Encoding on the Internet
Although 256 characters can support most Western European languages, it is not enough to handle non-Roman characters or languages with non-standard Roman characters. Therefore, other 8-bit encodings were developed for languages outside Western Europe.
To accommodate both English and the other script, many 8-bit encodings are structured as follows:
|Arabic||ISO-8859-6* (rarely used)||
*External links to Wikipedia
On the Internet, if you switch the encoding View of your browser (View » Character Set/Encoding) for an English site, in most cases, you will still see English because the encoding supports it.
Because non-Roman encodings include ASCII, if you switch to a properly encoded font in word-processor font and begin to type, you will see English characters. It is not until you switch your keyboard, that the non-Roman letters appear.
For many scripts, there is a competing Windows encoding standard and a non-Windows standard, typically one registered at the ISO as an ISO-8859-x set. For instance Hebrew Web pages can be encoded as either ISO-8859-8 ("Visual Hebrew") or as Windows-1255.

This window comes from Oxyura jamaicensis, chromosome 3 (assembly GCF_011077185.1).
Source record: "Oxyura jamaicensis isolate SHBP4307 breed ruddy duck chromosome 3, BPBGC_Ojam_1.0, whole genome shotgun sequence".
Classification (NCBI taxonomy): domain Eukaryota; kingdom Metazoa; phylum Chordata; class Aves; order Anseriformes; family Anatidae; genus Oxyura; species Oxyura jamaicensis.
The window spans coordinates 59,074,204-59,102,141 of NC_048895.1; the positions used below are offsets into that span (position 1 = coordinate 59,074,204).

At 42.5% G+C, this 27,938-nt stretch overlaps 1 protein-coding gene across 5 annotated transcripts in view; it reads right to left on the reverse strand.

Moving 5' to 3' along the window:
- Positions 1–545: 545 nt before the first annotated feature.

|Hebrew||ISO-8859-8 ("Visual Hebrew")||Windows-1255|
|Central Europe||ISO-8859-2 ("Latin 2")||Windows-1250|
These are links which show the specifications for different encoding systems and the languages they are associated with. However, most languages can also be encoded as Unicode (utf-8).
NOTE: "C.P." (Codepage) is the same as "Windows". For instance CP1252 is Windows-1252.
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Last Modified: Tuesday, 04-Jun-2013 12:41:29 EDT